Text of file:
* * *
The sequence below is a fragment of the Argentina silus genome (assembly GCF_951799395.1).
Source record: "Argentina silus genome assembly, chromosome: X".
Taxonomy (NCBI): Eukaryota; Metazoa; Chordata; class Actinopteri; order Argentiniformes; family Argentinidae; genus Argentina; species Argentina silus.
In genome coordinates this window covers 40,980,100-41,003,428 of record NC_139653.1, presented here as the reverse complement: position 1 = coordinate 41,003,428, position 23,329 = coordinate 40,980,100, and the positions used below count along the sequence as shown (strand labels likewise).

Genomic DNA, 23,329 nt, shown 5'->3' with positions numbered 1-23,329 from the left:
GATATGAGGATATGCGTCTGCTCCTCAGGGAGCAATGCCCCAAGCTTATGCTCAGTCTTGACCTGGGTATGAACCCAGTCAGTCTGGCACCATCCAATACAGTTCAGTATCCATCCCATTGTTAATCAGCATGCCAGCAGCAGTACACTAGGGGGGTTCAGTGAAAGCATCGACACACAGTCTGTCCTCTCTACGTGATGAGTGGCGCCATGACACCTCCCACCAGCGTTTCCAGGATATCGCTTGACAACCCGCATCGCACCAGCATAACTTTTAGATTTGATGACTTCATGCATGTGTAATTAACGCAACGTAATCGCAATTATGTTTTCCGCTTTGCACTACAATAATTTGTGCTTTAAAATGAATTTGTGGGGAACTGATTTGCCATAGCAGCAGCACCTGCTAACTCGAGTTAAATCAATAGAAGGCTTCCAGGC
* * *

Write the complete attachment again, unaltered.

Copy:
The sequence below is a fragment of the Argentina silus genome (assembly GCF_951799395.1).
Source record: "Argentina silus genome assembly, chromosome: X".
Taxonomy (NCBI): Eukaryota; Metazoa; Chordata; class Actinopteri; order Argentiniformes; family Argentinidae; genus Argentina; species Argentina silus.
In genome coordinates this window covers 40,980,100-41,003,428 of record NC_139653.1, presented here as the reverse complement: position 1 = coordinate 41,003,428, position 23,329 = coordinate 40,980,100, and the positions used below count along the sequence as shown (strand labels likewise).

Genomic DNA, 23,329 nt, shown 5'->3' with positions numbered 1-23,329 from the left:
GATATGAGGATATGCGTCTGCTCCTCAGGGAGCAATGCCCCAAGCTTATGCTCAGTCTTGACCTGGGTATGAACCCAGTCAGTCTGGCACCATCCAATACAGTTCAGTATCCATCCCATTGTTAATCAGCATGCCAGCAGCAGTACACTAGGGGGGTTCAGTGAAAGCATCGACACACAGTCTGTCCTCTCTACGTGATGAGTGGCGCCATGACACCTCCCACCAGCGTTTCCAGGATATCGCTTGACAACCCGCATCGCACCAGCATAACTTTTAGATTTGATGACTTCATGCATGTGTAATTAACGCAACGTAATCGCAATTATGTTTTCCGCTTTGCACTACAATAATTTGTGCTTTAAAATGAATTTGTGGGGAACTGATTTGCCATAGCAGCAGCACCTGCTAACTCGAGTTAAATCAATAGAAGGCTTCCAGGC